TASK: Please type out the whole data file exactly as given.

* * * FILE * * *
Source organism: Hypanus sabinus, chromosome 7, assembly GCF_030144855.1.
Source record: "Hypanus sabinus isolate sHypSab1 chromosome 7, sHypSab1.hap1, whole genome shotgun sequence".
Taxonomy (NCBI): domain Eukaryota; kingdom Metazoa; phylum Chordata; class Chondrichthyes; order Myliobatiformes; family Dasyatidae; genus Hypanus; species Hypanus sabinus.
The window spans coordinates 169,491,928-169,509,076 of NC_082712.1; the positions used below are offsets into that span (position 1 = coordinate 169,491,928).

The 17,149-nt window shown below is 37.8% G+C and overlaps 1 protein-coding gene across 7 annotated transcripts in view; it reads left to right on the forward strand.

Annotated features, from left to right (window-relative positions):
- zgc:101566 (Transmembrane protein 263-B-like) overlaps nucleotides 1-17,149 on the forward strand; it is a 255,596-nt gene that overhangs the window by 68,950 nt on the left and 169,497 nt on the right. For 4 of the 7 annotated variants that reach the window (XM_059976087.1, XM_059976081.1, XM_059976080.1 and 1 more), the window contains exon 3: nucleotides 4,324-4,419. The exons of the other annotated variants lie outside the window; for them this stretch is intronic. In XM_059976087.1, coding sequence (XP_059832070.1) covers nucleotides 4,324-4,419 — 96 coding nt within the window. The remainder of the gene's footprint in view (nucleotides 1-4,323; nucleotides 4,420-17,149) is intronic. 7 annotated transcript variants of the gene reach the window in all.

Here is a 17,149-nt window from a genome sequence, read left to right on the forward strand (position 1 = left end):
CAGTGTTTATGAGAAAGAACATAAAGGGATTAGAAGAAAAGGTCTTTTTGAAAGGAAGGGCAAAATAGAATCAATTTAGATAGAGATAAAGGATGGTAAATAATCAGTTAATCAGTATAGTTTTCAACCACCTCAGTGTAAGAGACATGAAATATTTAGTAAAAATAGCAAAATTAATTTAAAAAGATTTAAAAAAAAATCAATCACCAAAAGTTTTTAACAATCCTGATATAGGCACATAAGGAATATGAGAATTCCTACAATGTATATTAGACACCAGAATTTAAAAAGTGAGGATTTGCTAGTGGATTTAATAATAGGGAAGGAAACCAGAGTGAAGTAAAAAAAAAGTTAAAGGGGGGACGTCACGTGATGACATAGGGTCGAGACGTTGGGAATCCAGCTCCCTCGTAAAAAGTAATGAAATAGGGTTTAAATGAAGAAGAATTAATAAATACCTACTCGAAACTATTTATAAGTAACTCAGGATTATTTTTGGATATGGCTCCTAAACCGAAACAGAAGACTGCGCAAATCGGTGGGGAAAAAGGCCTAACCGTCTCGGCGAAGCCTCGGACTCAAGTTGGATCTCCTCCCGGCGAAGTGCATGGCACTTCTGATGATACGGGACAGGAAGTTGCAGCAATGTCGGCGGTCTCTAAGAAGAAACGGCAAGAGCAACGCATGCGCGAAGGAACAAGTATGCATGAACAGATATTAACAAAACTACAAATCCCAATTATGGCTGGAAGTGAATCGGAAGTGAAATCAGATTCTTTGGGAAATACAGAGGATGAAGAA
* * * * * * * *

Source organism: Hypanus sabinus, chromosome 7, assembly GCF_030144855.1.
Source record: "Hypanus sabinus isolate sHypSab1 chromosome 7, sHypSab1.hap1, whole genome shotgun sequence".
Taxonomy (NCBI): domain Eukaryota; kingdom Metazoa; phylum Chordata; class Chondrichthyes; order Myliobatiformes; family Dasyatidae; genus Hypanus; species Hypanus sabinus.
The window spans coordinates 169,491,928-169,509,076 of NC_082712.1; the positions used below are offsets into that span (position 1 = coordinate 169,491,928).

The 17,149-nt window shown below is 37.8% G+C and overlaps 1 protein-coding gene across 7 annotated transcripts in view; it reads left to right on the forward strand.

Annotated features, from left to right (window-relative positions):
- zgc:101566 (Transmembrane protein 263-B-like) overlaps nucleotides 1-17,149 on the forward strand; it is a 255,596-nt gene that overhangs the window by 68,950 nt on the left and 169,497 nt on the right. For 4 of the 7 annotated variants that reach the window (XM_059976087.1, XM_059976081.1, XM_059976080.1 and 1 more), the window contains exon 3: nucleotides 4,324-4,419. The exons of the other annotated variants lie outside the window; for them this stretch is intronic. In XM_059976087.1, coding sequence (XP_059832070.1) covers nucleotides 4,324-4,419 — 96 coding nt within the window. The remainder of the gene's footprint in view (nucleotides 1-4,323; nucleotides 4,420-17,149) is intronic. 7 annotated transcript variants of the gene reach the window in all.

Here is a 17,149-nt window from a genome sequence, read left to right on the forward strand (position 1 = left end):
CAGTGTTTATGAGAAAGAACATAAAGGGATTAGAAGAAAAGGTCTTTTTGAAAGGAAGGGCAAAATAGAATCAATTTAGATAGAGATAAAGGATGGTAAATAATCAGTTAATCAGTATAGTTTTCAACCACCTCAGTGTAAGAGACATGAAATATTTAGTAAAAATAGCAAAATTAATTTAAAAAGATTTAAAAAAAAATCAATCACCAAAAGTTTTTAACAATCCTGATATAGGCACATAAGGAATATGAGAATTCCTACAATGTATATTAGACACCAGAATTTAAAAAGTGAGGATTTGCTAGTGGATTTAATAATAGGGAAGGAAACCAGAGTGAAGTAAAAAAAAAGTTAAAGGGGGGACGTCACGTGATGACATAGGGTCGAGACGTTGGGAATCCAGCTCCCTCGTAAAAAGTAATGAAATAGGGTTTAAATGAAGAAGAATTAATAAATACCTACTCGAAACTATTTATAAGTAACTCAGGATTATTTTTGGATATGGCTCCTAAACCGAAACAGAAGACTGCGCAAATCGGTGGGGAAAAAGGCCTAACCGTCTCGGCGAAGCCTCGGACTCAAGTTGGATCTCCTCCCGGCGAAGTGCATGGCACTTCTGATGATACGGGACAGGAAGTTGCAGCAATGTCGGCGGTCTCTAAGAAGAAACGGCAAGAGCAACGCATGCGCGAAGGAACAAGTATGCATGAACAGATATTAACAAAACTACAAATCCCAATTATGGCTGGAAGTGAATCGGAAGTGAAATCAGATTCTTTGGGAAATACAGAGGATGAAGAA